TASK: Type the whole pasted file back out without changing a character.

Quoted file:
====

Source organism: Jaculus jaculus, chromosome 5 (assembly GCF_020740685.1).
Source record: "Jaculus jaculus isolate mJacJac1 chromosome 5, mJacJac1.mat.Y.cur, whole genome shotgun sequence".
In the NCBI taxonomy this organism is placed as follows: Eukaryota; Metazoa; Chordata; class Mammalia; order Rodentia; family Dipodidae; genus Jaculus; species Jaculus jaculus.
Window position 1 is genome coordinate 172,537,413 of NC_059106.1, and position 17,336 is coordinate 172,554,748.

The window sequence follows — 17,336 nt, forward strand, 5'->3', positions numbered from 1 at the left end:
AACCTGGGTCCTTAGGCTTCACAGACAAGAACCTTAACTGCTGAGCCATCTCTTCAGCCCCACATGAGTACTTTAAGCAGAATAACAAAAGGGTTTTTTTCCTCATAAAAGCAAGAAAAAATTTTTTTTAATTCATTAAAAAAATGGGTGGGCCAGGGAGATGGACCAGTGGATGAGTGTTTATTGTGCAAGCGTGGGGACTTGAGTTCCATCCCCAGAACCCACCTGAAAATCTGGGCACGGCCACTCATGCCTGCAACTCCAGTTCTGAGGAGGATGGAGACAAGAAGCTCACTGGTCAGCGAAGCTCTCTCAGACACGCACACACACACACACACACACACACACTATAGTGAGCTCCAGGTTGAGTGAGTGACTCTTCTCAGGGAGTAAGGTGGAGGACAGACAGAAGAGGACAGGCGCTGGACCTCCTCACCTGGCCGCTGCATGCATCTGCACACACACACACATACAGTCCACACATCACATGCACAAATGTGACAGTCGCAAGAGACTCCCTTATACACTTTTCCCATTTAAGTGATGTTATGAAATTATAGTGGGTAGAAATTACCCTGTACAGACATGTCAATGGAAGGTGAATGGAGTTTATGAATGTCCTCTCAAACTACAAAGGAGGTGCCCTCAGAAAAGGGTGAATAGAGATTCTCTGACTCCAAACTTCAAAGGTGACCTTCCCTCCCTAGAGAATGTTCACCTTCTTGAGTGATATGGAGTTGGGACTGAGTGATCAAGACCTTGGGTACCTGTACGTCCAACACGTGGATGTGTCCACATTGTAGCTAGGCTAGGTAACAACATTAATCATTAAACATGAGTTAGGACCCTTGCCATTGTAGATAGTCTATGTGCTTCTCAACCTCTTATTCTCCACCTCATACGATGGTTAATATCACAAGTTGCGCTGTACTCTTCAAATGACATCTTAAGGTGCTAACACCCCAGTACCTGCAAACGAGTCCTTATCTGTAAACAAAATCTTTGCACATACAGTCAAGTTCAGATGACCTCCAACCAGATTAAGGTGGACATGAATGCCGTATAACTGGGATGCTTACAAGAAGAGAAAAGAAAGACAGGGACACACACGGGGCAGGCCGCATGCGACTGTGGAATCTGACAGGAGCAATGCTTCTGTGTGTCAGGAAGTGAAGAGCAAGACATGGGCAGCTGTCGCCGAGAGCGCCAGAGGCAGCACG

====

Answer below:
Source organism: Jaculus jaculus, chromosome 5 (assembly GCF_020740685.1).
Source record: "Jaculus jaculus isolate mJacJac1 chromosome 5, mJacJac1.mat.Y.cur, whole genome shotgun sequence".
In the NCBI taxonomy this organism is placed as follows: Eukaryota; Metazoa; Chordata; class Mammalia; order Rodentia; family Dipodidae; genus Jaculus; species Jaculus jaculus.
Window position 1 is genome coordinate 172,537,413 of NC_059106.1, and position 17,336 is coordinate 172,554,748.

The window sequence follows — 17,336 nt, forward strand, 5'->3', positions numbered from 1 at the left end:
AACCTGGGTCCTTAGGCTTCACAGACAAGAACCTTAACTGCTGAGCCATCTCTTCAGCCCCACATGAGTACTTTAAGCAGAATAACAAAAGGGTTTTTTTCCTCATAAAAGCAAGAAAAAATTTTTTTTAATTCATTAAAAAAATGGGTGGGCCAGGGAGATGGACCAGTGGATGAGTGTTTATTGTGCAAGCGTGGGGACTTGAGTTCCATCCCCAGAACCCACCTGAAAATCTGGGCACGGCCACTCATGCCTGCAACTCCAGTTCTGAGGAGGATGGAGACAAGAAGCTCACTGGTCAGCGAAGCTCTCTCAGACACGCACACACACACACACACACACACACACTATAGTGAGCTCCAGGTTGAGTGAGTGACTCTTCTCAGGGAGTAAGGTGGAGGACAGACAGAAGAGGACAGGCGCTGGACCTCCTCACCTGGCCGCTGCATGCATCTGCACACACACACACATACAGTCCACACATCACATGCACAAATGTGACAGTCGCAAGAGACTCCCTTATACACTTTTCCCATTTAAGTGATGTTATGAAATTATAGTGGGTAGAAATTACCCTGTACAGACATGTCAATGGAAGGTGAATGGAGTTTATGAATGTCCTCTCAAACTACAAAGGAGGTGCCCTCAGAAAAGGGTGAATAGAGATTCTCTGACTCCAAACTTCAAAGGTGACCTTCCCTCCCTAGAGAATGTTCACCTTCTTGAGTGATATGGAGTTGGGACTGAGTGATCAAGACCTTGGGTACCTGTACGTCCAACACGTGGATGTGTCCACATTGTAGCTAGGCTAGGTAACAACATTAATCATTAAACATGAGTTAGGACCCTTGCCATTGTAGATAGTCTATGTGCTTCTCAACCTCTTATTCTCCACCTCATACGATGGTTAATATCACAAGTTGCGCTGTACTCTTCAAATGACATCTTAAGGTGCTAACACCCCAGTACCTGCAAACGAGTCCTTATCTGTAAACAAAATCTTTGCACATACAGTCAAGTTCAGATGACCTCCAACCAGATTAAGGTGGACATGAATGCCGTATAACTGGGATGCTTACAAGAAGAGAAAAGAAAGACAGGGACACACACGGGGCAGGCCGCATGCGACTGTGGAATCTGACAGGAGCAATGCTTCTGTGTGTCAGGAAGTGAAGAGCAAGACATGGGCAGCTGTCGCCGAGAGCGCCAGAGGCAGCACG